therefore, I believe that he was fighting Charles 
with all he had. The Bible says we war 'not against 
flesh and blood, but against powers and principali- 
ties and spiritual wickedness in high places.'" 

Besides this war with the powers of darkness, 



Belu 



• 25 



according to Pastor Bud, there was opposition from 
the church where Charles was bitten. Gregg says, 
"I talked to Charles about the difference in the be- 
lief, you know, how some people just absolutely 
got a spirit against Jesus Christ people. They defi- 
nitely got a spirit against it, and it's not so much 
the word Jesus; it's the word Christ that a lot of 
people don't like. He knew that they were against 
him because we talked about it many times; and 
he said, 'I believe that I can help those people if I 
keep going up there.'" Charles, though, was not 
able to change their attitudes; instead, they felt that 
Charles was bound for hell. Gregg thinks that this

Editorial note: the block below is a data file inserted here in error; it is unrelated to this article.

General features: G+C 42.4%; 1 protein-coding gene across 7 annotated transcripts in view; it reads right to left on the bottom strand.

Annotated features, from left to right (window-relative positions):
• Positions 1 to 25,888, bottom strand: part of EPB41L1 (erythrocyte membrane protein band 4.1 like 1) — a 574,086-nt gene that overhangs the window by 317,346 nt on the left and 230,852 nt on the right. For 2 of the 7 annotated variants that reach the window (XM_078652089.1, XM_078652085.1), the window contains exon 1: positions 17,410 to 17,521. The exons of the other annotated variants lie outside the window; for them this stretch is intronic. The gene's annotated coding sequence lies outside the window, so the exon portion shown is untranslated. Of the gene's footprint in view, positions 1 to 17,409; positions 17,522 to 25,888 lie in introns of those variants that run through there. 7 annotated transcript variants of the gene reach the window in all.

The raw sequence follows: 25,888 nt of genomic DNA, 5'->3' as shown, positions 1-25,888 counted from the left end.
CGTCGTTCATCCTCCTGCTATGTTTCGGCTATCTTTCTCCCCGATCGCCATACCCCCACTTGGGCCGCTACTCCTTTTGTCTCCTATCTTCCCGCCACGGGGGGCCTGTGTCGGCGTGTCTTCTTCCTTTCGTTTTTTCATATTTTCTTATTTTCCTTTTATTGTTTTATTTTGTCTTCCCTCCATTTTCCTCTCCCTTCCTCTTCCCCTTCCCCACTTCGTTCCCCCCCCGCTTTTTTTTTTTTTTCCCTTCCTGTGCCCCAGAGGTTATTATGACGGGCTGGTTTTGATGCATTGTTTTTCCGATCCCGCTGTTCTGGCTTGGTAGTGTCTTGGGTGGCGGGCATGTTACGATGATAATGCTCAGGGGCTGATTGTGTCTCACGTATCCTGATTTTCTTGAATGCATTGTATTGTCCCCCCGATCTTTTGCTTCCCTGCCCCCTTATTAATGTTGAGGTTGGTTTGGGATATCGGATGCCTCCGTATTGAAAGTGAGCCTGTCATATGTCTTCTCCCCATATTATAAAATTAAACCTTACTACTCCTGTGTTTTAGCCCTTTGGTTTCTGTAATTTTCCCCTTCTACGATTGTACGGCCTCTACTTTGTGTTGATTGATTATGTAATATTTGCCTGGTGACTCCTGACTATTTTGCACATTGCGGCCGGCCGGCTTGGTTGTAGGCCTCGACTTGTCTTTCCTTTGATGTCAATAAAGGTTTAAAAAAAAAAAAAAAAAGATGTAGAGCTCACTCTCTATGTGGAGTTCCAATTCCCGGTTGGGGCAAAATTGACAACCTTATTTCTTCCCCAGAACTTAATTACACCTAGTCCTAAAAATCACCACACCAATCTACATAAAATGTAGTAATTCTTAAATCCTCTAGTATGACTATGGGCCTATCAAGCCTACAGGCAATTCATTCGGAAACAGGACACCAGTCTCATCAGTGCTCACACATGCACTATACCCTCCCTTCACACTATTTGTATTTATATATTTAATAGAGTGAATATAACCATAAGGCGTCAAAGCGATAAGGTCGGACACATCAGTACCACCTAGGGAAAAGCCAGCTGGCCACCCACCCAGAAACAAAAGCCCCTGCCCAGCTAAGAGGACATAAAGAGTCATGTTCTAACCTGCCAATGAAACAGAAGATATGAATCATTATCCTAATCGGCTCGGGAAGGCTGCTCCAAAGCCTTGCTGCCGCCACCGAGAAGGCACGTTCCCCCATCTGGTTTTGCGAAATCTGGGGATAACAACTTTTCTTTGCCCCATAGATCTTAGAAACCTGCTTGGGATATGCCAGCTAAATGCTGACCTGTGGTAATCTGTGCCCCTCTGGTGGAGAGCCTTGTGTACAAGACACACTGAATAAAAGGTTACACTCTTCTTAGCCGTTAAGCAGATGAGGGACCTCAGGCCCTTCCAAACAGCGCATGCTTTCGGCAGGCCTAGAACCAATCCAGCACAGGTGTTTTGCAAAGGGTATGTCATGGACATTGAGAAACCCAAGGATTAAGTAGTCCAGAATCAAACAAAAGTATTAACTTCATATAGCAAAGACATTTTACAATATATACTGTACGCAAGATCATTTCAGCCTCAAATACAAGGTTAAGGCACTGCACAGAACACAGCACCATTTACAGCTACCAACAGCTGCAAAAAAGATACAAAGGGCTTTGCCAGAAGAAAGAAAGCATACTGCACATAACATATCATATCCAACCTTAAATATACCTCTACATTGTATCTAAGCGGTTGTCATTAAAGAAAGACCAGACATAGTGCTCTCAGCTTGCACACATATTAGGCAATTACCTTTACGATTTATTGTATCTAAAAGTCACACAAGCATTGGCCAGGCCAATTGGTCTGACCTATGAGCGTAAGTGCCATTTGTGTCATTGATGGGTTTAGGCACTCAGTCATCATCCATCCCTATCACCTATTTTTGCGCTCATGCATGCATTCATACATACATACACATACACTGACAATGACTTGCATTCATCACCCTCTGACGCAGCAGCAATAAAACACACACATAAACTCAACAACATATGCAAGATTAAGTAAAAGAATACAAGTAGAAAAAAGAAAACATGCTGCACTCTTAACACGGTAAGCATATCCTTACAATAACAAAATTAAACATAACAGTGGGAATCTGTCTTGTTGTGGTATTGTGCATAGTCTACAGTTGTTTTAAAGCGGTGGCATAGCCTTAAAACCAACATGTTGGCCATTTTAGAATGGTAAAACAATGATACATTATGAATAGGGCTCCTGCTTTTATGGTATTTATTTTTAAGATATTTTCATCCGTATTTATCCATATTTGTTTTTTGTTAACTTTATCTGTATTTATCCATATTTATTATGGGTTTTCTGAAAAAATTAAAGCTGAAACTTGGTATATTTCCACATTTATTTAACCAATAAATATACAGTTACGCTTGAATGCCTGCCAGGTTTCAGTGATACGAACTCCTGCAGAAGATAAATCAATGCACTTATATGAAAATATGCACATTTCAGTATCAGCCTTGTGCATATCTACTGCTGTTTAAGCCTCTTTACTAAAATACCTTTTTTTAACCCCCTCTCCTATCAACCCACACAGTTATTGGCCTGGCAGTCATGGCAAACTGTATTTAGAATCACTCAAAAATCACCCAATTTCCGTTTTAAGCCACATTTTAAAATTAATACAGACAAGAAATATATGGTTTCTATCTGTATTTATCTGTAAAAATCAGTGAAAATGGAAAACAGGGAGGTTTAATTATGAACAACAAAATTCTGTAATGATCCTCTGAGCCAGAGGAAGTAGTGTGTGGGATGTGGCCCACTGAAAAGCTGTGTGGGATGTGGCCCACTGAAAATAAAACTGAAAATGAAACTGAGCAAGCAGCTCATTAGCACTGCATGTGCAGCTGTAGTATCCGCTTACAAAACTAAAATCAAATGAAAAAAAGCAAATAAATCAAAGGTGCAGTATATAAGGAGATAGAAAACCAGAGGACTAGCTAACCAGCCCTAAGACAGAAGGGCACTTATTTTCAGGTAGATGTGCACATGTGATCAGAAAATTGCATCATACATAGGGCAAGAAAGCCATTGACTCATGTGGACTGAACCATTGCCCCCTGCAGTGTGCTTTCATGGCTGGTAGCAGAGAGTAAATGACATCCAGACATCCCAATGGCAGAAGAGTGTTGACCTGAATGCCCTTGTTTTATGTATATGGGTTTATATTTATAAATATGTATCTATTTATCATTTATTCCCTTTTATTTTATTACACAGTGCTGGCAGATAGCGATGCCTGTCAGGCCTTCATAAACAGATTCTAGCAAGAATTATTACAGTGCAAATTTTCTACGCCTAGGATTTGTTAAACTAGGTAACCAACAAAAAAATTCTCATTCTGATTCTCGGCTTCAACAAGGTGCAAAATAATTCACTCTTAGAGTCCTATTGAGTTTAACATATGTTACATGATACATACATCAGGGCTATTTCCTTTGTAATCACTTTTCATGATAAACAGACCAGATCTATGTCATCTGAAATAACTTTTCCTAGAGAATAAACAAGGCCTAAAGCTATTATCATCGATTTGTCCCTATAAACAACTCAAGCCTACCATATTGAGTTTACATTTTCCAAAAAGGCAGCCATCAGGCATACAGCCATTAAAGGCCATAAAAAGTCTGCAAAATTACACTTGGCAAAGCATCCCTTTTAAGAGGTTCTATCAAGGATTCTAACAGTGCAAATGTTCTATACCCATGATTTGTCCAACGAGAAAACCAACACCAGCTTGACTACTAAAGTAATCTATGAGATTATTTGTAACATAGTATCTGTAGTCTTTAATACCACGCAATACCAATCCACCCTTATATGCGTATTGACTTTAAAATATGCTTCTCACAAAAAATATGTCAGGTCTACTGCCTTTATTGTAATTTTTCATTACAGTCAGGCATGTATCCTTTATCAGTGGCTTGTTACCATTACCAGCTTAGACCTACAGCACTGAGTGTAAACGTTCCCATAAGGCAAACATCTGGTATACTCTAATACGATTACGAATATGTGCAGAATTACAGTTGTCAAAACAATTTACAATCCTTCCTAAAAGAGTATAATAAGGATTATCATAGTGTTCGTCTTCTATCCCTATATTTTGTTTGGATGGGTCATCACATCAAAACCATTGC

"spirit" of opposition was detrimental to Charles's 
safety: "I was not there at that service. I don't know 
what really happened, but a person working the signs 
of the Gospel needs to be careful about what's going 
on in the congregation around him. When you're 
taking up serpents, I do believe that there needs 
to be love and unity in the church in order to do 
it for complete safety." 

Of utmost importance, however, as Gregg ex- 
plains, is the spiritual state of the handler himself. 

We shouldn't walk after the flesh, and the flesh is 
contrary to the spirit, and the spirit contrary to 
the flesh. It's a warfare there. The Bible says it's a 
warfare, and it's continuously fighting; and if 
there's something in our flesh that fights against 
our spirit, which is the Holy Ghost, then I believe 
we should do away with that completely before we 
should try to work the works of God. I believe 
everything should be right in the sight of God in 
your life before you started to work in the works of 
God. 

Although Pastor Bud does not "judge" Charles, 



he does not think "everything was right in the sight 
of God." He even "prophesied" a warning to Chatles 
the evening before he was bitten: 

I won't say all that the Lord had showed me; but 
anyway, the Lord showed me that the serpent bite 
was coming, and I talked to Brother Charles im- 
mediately after the service on Friday night, and I 
told Brother Charles, I said, "Brother Charles, the 
bite is coming." I said, "Now, I don't know what 
the consequences of the bite is going to be." But 1 
knew that it was going to be a bad bite, and I told